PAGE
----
Registered: Aug 2010
Posted November 7th, 2010 09:11 PM IP
11/7/10 Becoming Other to Forum, more about legalities
Eventually I will write an updated set of statics for this Forum. I know that Google is going to pull the plug on the Files and Pages feature in Groups. I have saved everything. Right now my head is other places, and so I'll just wait and see what is left in terms of front page control, after they make the change. This way will be easier than trying to guess now.
I want to talk more about legal dynamics. I am convinced that people's awareness is strongly tied to the perceived ability to achieve legal redress. I have seen this play out in other arenas.
So I continue to reflect on this relative to the Family System.
I have suggested that disinheritance be blocked in all cases. I don't think this is that difficult. Even without statutory reforms, I think it is obtainable.
In cases where there is evidence of family dysfunction, I have suggested that money and assets should be forced into receivership. I think this also obtainable.
In cases where there is evidence of extreme family dysfunction, substantial harm, and of need, I have suggested that there should be early distribution. I think this also obtainable.
What this all amounts to is simply establishing the principle that people are responsible when they employ the Family System, a social structure which subsumes the needs of children and uses them. If someone does this, then they are responsible and the responsibility can be limitless.
This is totally different from penalizing someone for sex, conception, or for abandoning a child. These things are totally different.
It has taken me quite a while to understand this. But the State tries to absolve itself for responsibility by a Family System bolstered self reliance ethic. The State depends on the Family System to advance this ethic. So the State is absolved from responsibility, while the ethic also keeps everyone else in line.
If the State moved to meet the needs of children, the argument would be that this would absolve their parents, and it would also encourage them to have more children. So you see how children are pawns in this, and how it is all used to control adults and make them subordinate.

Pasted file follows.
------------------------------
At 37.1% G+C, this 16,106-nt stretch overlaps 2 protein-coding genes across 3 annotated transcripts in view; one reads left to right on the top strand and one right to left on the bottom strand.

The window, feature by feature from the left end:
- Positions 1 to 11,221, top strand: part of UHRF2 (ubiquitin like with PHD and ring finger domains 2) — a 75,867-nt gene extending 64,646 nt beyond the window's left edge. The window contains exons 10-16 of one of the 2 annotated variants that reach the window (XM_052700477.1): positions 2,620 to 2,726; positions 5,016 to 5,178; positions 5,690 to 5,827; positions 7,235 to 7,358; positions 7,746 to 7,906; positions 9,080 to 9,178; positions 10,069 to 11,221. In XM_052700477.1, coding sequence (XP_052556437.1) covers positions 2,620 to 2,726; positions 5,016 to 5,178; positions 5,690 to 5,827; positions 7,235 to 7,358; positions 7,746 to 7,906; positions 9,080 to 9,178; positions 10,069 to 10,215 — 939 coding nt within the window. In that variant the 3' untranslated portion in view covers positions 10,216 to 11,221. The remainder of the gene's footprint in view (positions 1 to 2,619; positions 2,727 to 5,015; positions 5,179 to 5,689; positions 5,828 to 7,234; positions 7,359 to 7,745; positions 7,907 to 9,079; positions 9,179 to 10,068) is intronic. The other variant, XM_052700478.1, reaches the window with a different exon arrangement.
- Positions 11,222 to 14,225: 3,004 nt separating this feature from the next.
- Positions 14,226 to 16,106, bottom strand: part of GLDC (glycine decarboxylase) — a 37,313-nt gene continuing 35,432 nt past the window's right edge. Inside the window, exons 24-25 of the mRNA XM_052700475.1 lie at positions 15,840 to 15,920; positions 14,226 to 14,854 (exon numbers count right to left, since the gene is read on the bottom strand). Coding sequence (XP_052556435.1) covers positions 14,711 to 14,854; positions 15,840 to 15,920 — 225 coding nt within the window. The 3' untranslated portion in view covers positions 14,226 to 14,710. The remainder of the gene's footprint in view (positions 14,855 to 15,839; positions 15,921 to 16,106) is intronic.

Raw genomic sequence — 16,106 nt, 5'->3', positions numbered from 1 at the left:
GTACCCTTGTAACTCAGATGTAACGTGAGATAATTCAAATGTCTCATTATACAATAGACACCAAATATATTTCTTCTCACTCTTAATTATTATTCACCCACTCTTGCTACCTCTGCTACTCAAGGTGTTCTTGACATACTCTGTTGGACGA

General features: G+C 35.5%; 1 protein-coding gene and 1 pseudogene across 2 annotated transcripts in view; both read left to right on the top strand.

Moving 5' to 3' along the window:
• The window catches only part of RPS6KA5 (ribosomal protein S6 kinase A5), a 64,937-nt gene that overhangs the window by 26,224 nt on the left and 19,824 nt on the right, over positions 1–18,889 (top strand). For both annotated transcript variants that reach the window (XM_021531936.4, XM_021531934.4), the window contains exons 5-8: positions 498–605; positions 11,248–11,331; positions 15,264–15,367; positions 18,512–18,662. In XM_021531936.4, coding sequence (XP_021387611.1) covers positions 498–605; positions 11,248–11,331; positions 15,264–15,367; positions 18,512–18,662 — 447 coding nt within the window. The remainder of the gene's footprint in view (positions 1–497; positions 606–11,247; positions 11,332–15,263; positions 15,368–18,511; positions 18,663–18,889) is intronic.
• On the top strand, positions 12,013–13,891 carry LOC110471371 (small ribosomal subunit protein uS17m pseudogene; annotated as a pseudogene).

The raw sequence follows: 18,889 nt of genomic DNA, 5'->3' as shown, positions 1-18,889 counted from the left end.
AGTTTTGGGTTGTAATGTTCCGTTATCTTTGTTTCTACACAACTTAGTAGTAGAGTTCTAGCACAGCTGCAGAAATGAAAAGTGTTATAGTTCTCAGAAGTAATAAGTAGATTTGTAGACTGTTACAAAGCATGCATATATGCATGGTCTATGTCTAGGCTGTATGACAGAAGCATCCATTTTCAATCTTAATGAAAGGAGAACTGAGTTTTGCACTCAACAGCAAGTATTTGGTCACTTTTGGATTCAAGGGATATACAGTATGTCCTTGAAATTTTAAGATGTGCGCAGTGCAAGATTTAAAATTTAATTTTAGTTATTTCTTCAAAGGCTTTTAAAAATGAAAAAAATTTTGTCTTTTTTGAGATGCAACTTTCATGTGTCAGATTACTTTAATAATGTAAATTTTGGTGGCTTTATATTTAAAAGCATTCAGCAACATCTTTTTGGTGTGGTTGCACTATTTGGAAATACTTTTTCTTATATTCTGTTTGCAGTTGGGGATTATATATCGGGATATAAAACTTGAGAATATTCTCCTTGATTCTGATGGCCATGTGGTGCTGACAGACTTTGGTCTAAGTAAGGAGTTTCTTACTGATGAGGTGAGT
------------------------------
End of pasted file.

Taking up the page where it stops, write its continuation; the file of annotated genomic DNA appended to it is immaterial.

As such, children are in a most disadvantaged status, and are lucky to get anything at all.
I'm not only addressing this minimum economic support. I am also speaking of responsibility for how the Family System manipulates children, and for how this can continue far beyond the age of majority. I'm trying to say that there should not be any shielding of responsibility for the effects of this.
I've talked about emotional abuse. I've said that I don't want to criminalize it. In now recant that statement. I do think emotional abuse should be subject to both civil and criminal penalties, and this is on top of what I have suggested about handing money above.
I know someone who is suing a Roman Catholic Diocese. Great! Sue them until there is nothing left but the bones of Simon Peter. The clergy sex abuse suits should be just the first step. Find ways to hold them responsible for all the effects of familial religious addiction.
This person's suit likely included something like "intentional infliction of emotional distress".
Well, the Family Regime can also be sued for this. Once you can establish that there is some motivation, like using the child to establish adult identity, using the child to win the approval of a spouse, or using the child as a surrogate object to vent rage at, then you can sue for what happens.